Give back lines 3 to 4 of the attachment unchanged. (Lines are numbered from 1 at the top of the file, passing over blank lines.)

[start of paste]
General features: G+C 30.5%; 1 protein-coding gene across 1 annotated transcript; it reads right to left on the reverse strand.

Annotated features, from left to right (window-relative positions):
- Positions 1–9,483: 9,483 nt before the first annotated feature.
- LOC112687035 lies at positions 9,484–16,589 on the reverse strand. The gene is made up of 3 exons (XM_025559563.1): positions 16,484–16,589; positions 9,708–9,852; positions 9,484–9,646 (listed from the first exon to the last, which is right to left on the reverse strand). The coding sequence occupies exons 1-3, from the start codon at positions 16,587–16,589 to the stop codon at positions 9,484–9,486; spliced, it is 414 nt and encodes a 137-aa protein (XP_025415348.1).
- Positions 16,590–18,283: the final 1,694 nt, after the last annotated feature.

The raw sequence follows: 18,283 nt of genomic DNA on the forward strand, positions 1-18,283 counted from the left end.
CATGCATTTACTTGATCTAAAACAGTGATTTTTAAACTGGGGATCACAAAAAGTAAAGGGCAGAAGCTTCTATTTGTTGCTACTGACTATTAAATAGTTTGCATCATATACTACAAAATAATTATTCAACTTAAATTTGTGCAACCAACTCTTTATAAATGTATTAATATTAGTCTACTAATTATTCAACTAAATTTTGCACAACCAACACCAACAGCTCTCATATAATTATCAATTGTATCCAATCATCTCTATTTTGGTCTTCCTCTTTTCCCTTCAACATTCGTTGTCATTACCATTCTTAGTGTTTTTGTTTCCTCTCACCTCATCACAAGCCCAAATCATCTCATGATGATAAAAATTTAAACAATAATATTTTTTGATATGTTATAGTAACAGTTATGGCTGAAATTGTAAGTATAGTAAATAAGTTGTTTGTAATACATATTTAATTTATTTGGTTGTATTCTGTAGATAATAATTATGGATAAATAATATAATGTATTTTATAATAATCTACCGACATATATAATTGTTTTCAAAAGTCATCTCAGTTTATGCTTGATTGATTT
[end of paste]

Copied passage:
- Positions 1–9,483: 9,483 nt before the first annotated feature.
- LOC112687035 lies at positions 9,484–16,589 on the reverse strand. The gene is made up of 3 exons (XM_025559563.1): positions 16,484–16,589; positions 9,708–9,852; positions 9,484–9,646 (listed from the first exon to the last, which is right to left on the reverse strand). The coding sequence occupies exons 1-3, from the start codon at positions 16,587–16,589 to the stop codon at positions 9,484–9,486; spliced, it is 414 nt and encodes a 137-aa protein (XP_025415348.1).